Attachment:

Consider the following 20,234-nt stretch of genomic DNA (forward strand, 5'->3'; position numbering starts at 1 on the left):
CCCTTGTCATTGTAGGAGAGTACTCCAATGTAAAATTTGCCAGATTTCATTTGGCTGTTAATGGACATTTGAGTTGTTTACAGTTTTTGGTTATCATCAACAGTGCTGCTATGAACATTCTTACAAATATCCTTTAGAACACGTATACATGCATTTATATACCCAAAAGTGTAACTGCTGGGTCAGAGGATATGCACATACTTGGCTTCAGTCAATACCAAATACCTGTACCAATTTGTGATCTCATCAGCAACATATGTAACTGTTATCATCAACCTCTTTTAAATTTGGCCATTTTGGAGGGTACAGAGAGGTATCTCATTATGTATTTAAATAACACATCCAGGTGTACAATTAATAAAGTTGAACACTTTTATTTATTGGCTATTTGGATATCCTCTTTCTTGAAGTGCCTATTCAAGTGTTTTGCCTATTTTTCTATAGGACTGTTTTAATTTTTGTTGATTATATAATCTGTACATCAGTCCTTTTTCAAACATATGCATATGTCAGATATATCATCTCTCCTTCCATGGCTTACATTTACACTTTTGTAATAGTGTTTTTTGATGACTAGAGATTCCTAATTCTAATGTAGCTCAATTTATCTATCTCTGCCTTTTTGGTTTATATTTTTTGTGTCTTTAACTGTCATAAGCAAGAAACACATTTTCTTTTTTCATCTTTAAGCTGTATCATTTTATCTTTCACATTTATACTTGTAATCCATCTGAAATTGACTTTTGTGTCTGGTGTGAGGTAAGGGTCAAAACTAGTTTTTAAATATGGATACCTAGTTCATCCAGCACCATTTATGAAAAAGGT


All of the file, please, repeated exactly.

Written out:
Consider the following 20,234-nt stretch of genomic DNA (forward strand, 5'->3'; position numbering starts at 1 on the left):
CCCTTGTCATTGTAGGAGAGTACTCCAATGTAAAATTTGCCAGATTTCATTTGGCTGTTAATGGACATTTGAGTTGTTTACAGTTTTTGGTTATCATCAACAGTGCTGCTATGAACATTCTTACAAATATCCTTTAGAACACGTATACATGCATTTATATACCCAAAAGTGTAACTGCTGGGTCAGAGGATATGCACATACTTGGCTTCAGTCAATACCAAATACCTGTACCAATTTGTGATCTCATCAGCAACATATGTAACTGTTATCATCAACCTCTTTTAAATTTGGCCATTTTGGAGGGTACAGAGAGGTATCTCATTATGTATTTAAATAACACATCCAGGTGTACAATTAATAAAGTTGAACACTTTTATTTATTGGCTATTTGGATATCCTCTTTCTTGAAGTGCCTATTCAAGTGTTTTGCCTATTTTTCTATAGGACTGTTTTAATTTTTGTTGATTATATAATCTGTACATCAGTCCTTTTTCAAACATATGCATATGTCAGATATATCATCTCTCCTTCCATGGCTTACATTTACACTTTTGTAATAGTGTTTTTTGATGACTAGAGATTCCTAATTCTAATGTAGCTCAATTTATCTATCTCTGCCTTTTTGGTTTATATTTTTTGTGTCTTTAACTGTCATAAGCAAGAAACACATTTTCTTTTTTCATCTTTAAGCTGTATCATTTTATCTTTCACATTTATACTTGTAATCCATCTGAAATTGACTTTTGTGTCTGGTGTGAGGTAAGGGTCAAAACTAGTTTTTAAATATGGATACCTAGTTCATCCAGCACCATTTATGAAAAAGGT